Do nothing from selfish ambition or conceit, but in humility count others more significant than yourselves. Let each of you look not only to his own interests, but also to the interests of others.
Philippians 2:3-4 [English Standard Version]
I recently spent three days in Washington, D.C., with several of my fellow bishops, learning first-hand how faith intersects with public life.
No, we didn’t see the Pope. That’s the question most people ask me. However, we did see his speech to the joint meeting of Congress on a closed-circuit television feed. Though our event was scheduled long before it was known that the Pope would be here, the coming together of his visit and ours could not have been more divinely ordained. The same issues we were championing were also articulated by Pope Francis, and much more eloquently, I might add.
The official name for our gathering was the Evangelical Lutheran Church in America’s 2015 Advocacy Convening. Along with leaders from other Lutheran agencies and community advocates from across the country, we joined together for two days of learning and discussing social and economic issues that affect the people we serve. Then we visited Capitol Hill to meet with members of congress to voice our views on those matters in hopes that they will be sympathetic to our causes.
It was, as the Rev. Stephen Bouman described it, “putting our voice and hope, on behalf of the people of God, in the public arena.” Bouman is the Executive Director of the Congregational and Synodical Mission Unit of the ELCA.
As a church, we are called to speak and act for those who are struggling with hunger, homelessness, poverty and injustice; as well as raise awareness on issues that affect the earth and its environment. Agencies work on our behalf to address those causes. (You can learn more about them by clicking here.)
This was my first time taking part in this annual event and it gave me a much different perspective of what I had imagined Congress to be. A group of four of us from Ohio met with staffers in the offices of Senator Rob Portman, and Representatives John Boehner and Tim Ryan. These young, mostly recent college graduates, listened attentively and courteously to our stories and requests without making any commitments or promises. It was a pleasant dialogue, quite unlike the image one is likely to have from all the highly polarized, partisan bickering that is seen on television.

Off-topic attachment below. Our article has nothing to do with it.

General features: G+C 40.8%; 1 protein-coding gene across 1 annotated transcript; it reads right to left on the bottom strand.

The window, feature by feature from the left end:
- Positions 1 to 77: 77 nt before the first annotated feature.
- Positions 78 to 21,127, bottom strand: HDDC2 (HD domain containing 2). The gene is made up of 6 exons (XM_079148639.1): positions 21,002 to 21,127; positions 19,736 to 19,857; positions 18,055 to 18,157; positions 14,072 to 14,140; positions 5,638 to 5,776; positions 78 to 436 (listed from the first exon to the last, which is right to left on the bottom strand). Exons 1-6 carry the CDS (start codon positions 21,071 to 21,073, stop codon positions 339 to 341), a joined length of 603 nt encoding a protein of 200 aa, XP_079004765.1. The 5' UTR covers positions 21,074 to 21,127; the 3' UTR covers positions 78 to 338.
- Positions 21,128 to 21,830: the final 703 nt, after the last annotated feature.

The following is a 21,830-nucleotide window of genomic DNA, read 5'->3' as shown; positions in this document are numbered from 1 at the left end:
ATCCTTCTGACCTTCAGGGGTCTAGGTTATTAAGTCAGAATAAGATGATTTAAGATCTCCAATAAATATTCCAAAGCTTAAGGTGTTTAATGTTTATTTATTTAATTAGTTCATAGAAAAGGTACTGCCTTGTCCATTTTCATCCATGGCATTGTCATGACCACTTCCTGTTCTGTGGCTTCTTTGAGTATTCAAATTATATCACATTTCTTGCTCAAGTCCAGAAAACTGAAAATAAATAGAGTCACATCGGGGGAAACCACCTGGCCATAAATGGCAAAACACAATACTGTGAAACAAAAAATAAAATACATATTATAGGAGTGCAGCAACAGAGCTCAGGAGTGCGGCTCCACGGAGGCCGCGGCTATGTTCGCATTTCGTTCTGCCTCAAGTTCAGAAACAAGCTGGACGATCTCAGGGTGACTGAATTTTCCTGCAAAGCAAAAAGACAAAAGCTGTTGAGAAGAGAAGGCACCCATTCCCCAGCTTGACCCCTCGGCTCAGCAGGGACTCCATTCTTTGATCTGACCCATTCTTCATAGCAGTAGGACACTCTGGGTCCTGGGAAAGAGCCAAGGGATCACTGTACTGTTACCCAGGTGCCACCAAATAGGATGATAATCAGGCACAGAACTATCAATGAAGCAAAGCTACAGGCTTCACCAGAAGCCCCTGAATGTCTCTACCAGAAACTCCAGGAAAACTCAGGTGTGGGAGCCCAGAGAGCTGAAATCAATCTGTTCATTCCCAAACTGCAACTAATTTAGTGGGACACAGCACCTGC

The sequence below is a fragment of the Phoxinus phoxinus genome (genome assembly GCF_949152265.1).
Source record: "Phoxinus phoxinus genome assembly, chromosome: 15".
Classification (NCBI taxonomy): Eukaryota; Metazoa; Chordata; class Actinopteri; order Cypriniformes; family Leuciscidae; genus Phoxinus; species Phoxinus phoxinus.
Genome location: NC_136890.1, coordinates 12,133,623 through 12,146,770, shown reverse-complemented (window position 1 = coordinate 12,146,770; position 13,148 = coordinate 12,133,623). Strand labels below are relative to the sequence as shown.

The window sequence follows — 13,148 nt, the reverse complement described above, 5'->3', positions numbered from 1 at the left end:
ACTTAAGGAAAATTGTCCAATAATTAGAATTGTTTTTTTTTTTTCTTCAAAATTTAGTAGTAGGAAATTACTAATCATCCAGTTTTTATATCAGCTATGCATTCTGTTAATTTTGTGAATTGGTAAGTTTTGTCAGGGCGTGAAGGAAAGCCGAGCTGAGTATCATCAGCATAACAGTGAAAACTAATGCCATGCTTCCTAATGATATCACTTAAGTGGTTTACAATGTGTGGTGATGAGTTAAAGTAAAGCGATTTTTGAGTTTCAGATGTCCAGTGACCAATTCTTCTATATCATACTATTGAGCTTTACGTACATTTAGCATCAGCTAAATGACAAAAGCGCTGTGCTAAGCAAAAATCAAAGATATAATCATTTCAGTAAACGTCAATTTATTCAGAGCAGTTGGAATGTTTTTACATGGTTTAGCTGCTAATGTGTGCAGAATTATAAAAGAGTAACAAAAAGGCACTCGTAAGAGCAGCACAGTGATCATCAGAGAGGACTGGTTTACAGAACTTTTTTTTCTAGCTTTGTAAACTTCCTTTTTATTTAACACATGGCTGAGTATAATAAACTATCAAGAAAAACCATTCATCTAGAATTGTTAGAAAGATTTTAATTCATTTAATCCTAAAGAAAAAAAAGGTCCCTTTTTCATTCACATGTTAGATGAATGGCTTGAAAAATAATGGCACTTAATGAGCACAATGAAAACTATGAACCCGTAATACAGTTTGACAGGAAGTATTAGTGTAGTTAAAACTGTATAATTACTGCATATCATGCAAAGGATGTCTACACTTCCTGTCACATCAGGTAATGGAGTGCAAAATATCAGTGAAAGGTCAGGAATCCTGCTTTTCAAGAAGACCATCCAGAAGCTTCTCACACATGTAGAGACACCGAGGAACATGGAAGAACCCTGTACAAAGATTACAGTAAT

As I mentioned earlier, our visits occurred on the same day Pope Francis spoke to Congress. I was struck by how this seemingly kind, gentle man was able to admonish our nation’s legislators while at the same time affirming the work they do.
From the outset of his remarks he advised them that the work they did was their mission, their personal and social responsibility as sons and daughters of this country:
Your own responsibility as members of Congress is to enable this country, by your legislative activity, to grow as a nation. You are the face of its people, their representatives. You are called to defend and preserve the dignity of your fellow citizens in the tireless and demanding pursuit of the common good, for this is the chief aim of all politics. A political society endures when it seeks, as a vocation, to satisfy common needs by stimulating the growth of all its members, especially those in situations of greater vulnerability or risk. Legislative activity is always based on care for the people. To this you have been invited, called and convened by those who elected you.
As I watched, I couldn’t help but think of the words of Mother Teresa, who once paraphrased Jesus, saying, “At the end of our lives, we will not be judged by how many diplomas we have received, how much money we have made or how many great things we have done. We will be judged by ‘I was hungry and you gave me to eat. I was naked and you clothed me. I was homeless and you took me in’. This is Christ in disguise.’”
A week has gone by since the Papal visit, and I pray we don’t lose the spellbinding enthusiasm that Pope Francis generated during his time on our soil. Our real strength, as a church, as a nation, and as God’s people, comes from our spiritual nature in showing compassion, tolerance, and a deeper understanding of our humanity. Ultimately, if we are to have a lasting peace in our world, we must include all God’s creatures in our vision of mercy and compassion.
3 thoughts on “FAITH AND PUBLIC LIFE”
Thank so much for this message. I always enjoy your words of wisdom.
Thank you, Sister Alicia!
Thank you for sharing your experience and for your work for the Gospel!